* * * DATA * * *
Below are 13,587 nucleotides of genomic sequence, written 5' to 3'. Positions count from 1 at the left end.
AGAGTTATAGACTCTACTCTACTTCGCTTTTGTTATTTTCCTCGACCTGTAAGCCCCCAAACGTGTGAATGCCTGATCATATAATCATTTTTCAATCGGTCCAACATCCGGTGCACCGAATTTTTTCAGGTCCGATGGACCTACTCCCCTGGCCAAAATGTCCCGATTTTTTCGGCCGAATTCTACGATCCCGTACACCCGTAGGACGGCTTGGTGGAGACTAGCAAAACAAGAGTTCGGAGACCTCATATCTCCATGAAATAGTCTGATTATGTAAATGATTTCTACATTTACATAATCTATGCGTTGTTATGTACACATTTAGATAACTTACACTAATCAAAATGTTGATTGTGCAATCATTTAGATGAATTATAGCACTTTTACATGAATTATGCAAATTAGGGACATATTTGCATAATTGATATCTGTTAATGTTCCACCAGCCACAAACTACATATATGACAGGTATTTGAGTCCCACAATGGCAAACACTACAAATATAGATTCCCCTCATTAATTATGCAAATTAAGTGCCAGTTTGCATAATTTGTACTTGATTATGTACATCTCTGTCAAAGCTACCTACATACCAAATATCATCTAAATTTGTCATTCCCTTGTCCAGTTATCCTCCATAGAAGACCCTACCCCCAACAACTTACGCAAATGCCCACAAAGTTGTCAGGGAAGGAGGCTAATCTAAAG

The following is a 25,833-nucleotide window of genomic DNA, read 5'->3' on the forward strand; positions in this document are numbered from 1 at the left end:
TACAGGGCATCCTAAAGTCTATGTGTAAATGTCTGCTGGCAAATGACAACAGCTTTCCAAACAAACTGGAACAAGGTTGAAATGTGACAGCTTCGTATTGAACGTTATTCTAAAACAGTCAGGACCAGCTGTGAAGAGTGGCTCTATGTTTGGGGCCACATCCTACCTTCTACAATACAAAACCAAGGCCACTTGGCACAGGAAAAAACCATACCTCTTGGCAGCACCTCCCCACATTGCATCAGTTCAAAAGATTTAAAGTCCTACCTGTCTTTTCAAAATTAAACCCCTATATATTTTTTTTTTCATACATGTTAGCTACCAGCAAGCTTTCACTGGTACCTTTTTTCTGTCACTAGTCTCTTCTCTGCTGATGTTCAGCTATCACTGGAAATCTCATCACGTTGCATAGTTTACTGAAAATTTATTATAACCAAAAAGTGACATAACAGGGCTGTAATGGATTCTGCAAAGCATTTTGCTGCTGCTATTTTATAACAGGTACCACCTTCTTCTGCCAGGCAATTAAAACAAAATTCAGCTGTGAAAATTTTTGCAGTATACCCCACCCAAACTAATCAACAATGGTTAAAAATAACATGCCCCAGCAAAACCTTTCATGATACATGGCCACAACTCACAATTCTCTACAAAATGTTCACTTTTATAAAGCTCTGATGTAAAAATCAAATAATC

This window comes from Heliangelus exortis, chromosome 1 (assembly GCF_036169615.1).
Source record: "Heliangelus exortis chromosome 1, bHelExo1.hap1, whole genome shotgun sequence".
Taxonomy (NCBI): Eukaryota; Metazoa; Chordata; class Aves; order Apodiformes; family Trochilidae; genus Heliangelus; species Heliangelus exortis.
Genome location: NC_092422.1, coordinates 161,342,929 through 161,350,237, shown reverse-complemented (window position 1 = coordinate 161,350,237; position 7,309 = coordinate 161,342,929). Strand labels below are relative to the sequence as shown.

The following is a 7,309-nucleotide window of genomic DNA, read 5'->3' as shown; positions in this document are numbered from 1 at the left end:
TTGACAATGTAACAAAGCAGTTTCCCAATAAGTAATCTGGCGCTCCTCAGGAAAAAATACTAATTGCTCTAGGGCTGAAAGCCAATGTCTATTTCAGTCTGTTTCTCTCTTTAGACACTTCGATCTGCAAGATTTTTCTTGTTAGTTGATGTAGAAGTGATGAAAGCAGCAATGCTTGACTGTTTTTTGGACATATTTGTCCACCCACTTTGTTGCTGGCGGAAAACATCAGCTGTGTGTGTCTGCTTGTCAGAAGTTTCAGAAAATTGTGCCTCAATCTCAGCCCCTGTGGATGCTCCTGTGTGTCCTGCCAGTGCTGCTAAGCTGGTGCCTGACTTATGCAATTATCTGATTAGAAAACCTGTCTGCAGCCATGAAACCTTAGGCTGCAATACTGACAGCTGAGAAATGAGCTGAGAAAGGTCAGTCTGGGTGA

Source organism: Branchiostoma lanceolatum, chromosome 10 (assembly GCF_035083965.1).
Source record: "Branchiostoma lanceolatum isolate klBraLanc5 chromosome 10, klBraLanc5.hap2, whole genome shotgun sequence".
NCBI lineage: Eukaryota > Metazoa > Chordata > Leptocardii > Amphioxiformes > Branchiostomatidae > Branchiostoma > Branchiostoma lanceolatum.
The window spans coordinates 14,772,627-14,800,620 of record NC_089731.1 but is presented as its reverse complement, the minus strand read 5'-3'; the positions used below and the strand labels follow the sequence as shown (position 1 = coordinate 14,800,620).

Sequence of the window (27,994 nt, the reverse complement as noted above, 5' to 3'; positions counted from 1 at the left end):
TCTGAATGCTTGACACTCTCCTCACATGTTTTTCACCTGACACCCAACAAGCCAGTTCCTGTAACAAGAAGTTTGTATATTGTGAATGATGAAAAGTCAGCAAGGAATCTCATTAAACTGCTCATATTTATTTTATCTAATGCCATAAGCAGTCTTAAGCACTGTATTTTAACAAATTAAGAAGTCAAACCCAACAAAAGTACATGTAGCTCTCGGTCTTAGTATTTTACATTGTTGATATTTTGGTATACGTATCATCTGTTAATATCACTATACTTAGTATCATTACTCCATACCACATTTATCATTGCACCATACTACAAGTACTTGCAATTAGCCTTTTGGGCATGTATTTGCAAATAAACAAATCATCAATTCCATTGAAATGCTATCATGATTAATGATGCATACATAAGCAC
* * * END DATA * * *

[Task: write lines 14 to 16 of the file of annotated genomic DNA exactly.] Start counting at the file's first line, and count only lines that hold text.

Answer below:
The window spans coordinates 14,772,627-14,800,620 of record NC_089731.1 but is presented as its reverse complement, the minus strand read 5'-3'; the positions used below and the strand labels follow the sequence as shown (position 1 = coordinate 14,800,620).

Sequence of the window (27,994 nt, the reverse complement as noted above, 5' to 3'; positions counted from 1 at the left end):
TCTGAATGCTTGACACTCTCCTCACATGTTTTTCACCTGACACCCAACAAGCCAGTTCCTGTAACAAGAAGTTTGTATATTGTGAATGATGAAAAGTCAGCAAGGAATCTCATTAAACTGCTCATATTTATTTTATCTAATGCCATAAGCAGTCTTAAGCACTGTATTTTAACAAATTAAGAAGTCAAACCCAACAAAAGTACATGTAGCTCTCGGTCTTAGTATTTTACATTGTTGATATTTTGGTATACGTATCATCTGTTAATATCACTATACTTAGTATCATTACTCCATACCACATTTATCATTGCACCATACTACAAGTACTTGCAATTAGCCTTTTGGGCATGTATTTGCAAATAAACAAATCATCAATTCCATTGAAATGCTATCATGATTAATGATGCATACATAAGCAC